Roseanne and brood return to tackle today’s social issues and prove they haven’t missed a beat after 20 years off the air
'Roseanne' returns and, surprise, it turns out she voted for Trump
When Roseanne Barr finds something funny, she cackles like a wicked witch – and she’s certainly getting the last grating laugh today on all the politically correct and left-leaning souls across America as her classic sitcom reboots with a bald-faced pro-Trump spin after 21 years off the air.
The working-class saga of the Conners family – when it returns this Sunday on OSN for what is technically its 10th season after a nine-year run on ABC that ended in 1997 – still crackles with a spit-in-your-eye attitude and truly the fiercest domestic goddess yet to lord over a television comedy.
“I’ve always attempted to portray a realistic portrait of the American people and working-class people,” Barr says. “In fact, it was working-class people who elected Trump, so I felt that yeah, that was very real, and something that needed to be discussed and especially about polarisation in the family, and people actually hating other people for the way they voted.”
When American talk-show host Jimmy Kimmel recently pressed the 65-year-old firebrand about how deeply she supports Trump in real life, compared to her sitcom persona, she told him to zip his lip: “A lot of us, no matter who we voted for, don’t want to see our president fail.”
Politics aside, it appears Barr has another winner on her hands, with viewers who still find the old Conners sofa comfy and inviting. Early reviews are highly favourable, with an 82 per cent fresh rating on Rotten Tomatoes, from critics who marvel at the show’s ability to touch on so many of America’s social problems in 30 minutes.
“It’s really, really important to watch the revived Roseanne,” writes John Doyle of Canada’s Globe and Mail. “The nine-episode reboot is not some phoney, retro exercise. It’s a strange, vital and brazen thing to behold. And it aims to make the viewer uncomfortable.”
The entire original cast is back playing the scrappy Illinois family who lob caustic one-liners at one another as they juggle bills, jobs and try to make ends meet.
It’s also a time of miracles, indeed, as the reboot has also found a way to tap dance around the 1997 series-finale death of Dan, Roseanne’s beefy husband played by John Goodman
. Without spoiling the sleight-of-plot magic in the sitcom’s opening scene, Goodman, 65, says he’s thrilled to again be brewing his gruff-but-loving chemistry with his co-star Barr. “I didn’t really care [how they brought me back],” he says. “I thought it was a clever way to do it and get it out of the way.”
His returning co-stars include: Sara Gilbert (The Talk) as lippy daughter Darlene, Laurie Metcalf (The Big Bang Theory) as Roseanne’s neurotic sister Jackie, Michael Fishman (Seinfeld) as son D J, and Lecy Goranson (The Extra Man) as daughter Becky. Sarah Chalke (How I Met Your Mother), who played Becky in later seasons, is back in another surprise role.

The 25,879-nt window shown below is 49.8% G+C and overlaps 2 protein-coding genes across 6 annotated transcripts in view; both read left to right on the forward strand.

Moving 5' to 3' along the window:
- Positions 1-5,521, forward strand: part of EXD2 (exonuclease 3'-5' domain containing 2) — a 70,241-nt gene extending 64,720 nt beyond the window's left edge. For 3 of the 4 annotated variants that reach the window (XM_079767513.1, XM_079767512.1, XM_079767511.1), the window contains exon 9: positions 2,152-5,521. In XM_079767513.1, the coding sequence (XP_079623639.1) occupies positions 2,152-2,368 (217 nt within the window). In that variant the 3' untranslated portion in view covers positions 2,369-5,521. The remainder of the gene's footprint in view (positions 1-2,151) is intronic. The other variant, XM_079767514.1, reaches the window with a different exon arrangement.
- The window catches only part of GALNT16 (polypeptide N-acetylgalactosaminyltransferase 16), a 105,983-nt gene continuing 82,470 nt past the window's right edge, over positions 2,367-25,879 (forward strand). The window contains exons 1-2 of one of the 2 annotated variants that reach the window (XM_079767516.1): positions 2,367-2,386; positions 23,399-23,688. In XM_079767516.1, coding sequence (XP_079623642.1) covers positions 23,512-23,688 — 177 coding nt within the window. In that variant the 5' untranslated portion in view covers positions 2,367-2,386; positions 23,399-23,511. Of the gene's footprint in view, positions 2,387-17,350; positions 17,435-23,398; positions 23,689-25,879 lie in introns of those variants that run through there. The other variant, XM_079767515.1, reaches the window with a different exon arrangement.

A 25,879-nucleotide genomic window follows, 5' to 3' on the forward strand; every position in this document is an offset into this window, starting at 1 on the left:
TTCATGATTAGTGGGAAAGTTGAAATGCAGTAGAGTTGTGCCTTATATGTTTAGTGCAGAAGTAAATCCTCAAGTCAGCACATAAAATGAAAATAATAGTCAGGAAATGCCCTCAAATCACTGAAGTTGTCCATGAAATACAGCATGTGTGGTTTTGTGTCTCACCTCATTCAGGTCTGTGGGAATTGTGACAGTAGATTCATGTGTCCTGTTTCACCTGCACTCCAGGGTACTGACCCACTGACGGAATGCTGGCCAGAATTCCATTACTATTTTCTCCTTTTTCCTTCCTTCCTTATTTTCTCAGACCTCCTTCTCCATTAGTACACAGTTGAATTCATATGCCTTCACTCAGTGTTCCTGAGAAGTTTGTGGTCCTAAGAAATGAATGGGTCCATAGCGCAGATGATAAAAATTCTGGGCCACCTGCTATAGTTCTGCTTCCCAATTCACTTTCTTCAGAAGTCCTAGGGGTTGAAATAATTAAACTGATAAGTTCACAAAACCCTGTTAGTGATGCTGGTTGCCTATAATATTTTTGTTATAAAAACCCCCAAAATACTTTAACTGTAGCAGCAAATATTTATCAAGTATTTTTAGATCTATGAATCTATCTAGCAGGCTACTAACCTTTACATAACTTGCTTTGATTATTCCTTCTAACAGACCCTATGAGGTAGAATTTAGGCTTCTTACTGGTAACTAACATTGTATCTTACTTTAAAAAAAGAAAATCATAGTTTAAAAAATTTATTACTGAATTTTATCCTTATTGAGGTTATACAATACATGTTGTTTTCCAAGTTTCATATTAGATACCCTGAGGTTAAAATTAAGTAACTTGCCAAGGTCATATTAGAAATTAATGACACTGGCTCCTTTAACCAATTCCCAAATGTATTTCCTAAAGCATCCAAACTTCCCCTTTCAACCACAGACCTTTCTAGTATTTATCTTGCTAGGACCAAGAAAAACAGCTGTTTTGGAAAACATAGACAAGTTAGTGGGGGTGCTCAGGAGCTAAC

Gilbert, along with Barr, Tom Werner, Bruce Helford and comic Whitney Cummings – says she loves the notion that while her TV family may be politically split, they’re still on speaking terms.
“It was a great opportunity to have a family divided by politics but still full of a lot of love,” she says. “The working class has been underrepresented in politics and on television, and this just felt like a wonderful time and opportunity to give a voice to some people in this country.”
For her part, Barr, who was herself a presidential candidate in 2016 for the fringe Peace and Freedom Party in the US, dearly wants to remind viewers that there’s more to Roseanne than politics. “My new show is not about Trump. It’s about a Midwestern family,” she tweeted last June when news of the reboot first broke.
Much has changed in two decades for the fictional Conners. Roseanne (who voted for Trump) and her sister Jackie (who voted for Clinton) haven’t spoken since the election – and forge a fragile truce.
Darlene now has two kids of her own, a surly teenage daughter and a nine-year-old boy, while D J also has a daughter. Darlene has her hands full caring for her ageing parents in an economy where the chasm between the haves and the have-nots widens daily.
In the originals’ ninth season, the Conners won the lottery, only to face all the hassles big money brings. Barr says she always wanted another season for the family to re-embrace their working-class roots.
“I always wanted to have a 10th year so that I could do exactly what I did in these nine, which was to finish and complete the story of this family.”
Roseanne will be broadcast at 9.30pm on Sunday on OSN Series Comedy HD